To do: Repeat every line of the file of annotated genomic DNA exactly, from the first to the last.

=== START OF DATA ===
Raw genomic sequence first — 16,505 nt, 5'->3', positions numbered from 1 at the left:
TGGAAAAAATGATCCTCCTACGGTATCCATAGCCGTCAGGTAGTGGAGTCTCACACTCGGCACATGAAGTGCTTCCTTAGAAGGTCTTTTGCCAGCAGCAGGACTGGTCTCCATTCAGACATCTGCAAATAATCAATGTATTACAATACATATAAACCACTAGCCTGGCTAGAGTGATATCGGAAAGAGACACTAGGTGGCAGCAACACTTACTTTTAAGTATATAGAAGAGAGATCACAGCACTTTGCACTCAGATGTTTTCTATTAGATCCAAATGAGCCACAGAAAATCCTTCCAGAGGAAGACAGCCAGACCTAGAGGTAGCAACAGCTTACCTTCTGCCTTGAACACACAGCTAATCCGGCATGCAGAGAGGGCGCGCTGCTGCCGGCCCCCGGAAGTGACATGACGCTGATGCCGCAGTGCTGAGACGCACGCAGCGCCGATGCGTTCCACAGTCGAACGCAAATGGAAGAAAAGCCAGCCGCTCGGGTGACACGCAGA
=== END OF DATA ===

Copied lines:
Raw genomic sequence first — 16,505 nt, 5'->3', positions numbered from 1 at the left:
TGGAAAAAATGATCCTCCTACGGTATCCATAGCCGTCAGGTAGTGGAGTCTCACACTCGGCACATGAAGTGCTTCCTTAGAAGGTCTTTTGCCAGCAGCAGGACTGGTCTCCATTCAGACATCTGCAAATAATCAATGTATTACAATACATATAAACCACTAGCCTGGCTAGAGTGATATCGGAAAGAGACACTAGGTGGCAGCAACACTTACTTTTAAGTATATAGAAGAGAGATCACAGCACTTTGCACTCAGATGTTTTCTATTAGATCCAAATGAGCCACAGAAAATCCTTCCAGAGGAAGACAGCCAGACCTAGAGGTAGCAACAGCTTACCTTCTGCCTTGAACACACAGCTAATCCGGCATGCAGAGAGGGCGCGCTGCTGCCGGCCCCCGGAAGTGACATGACGCTGATGCCGCAGTGCTGAGACGCACGCAGCGCCGATGCGTTCCACAGTCGAACGCAAATGGAAGAAAAGCCAGCCGCTCGGGTGACACGCAGA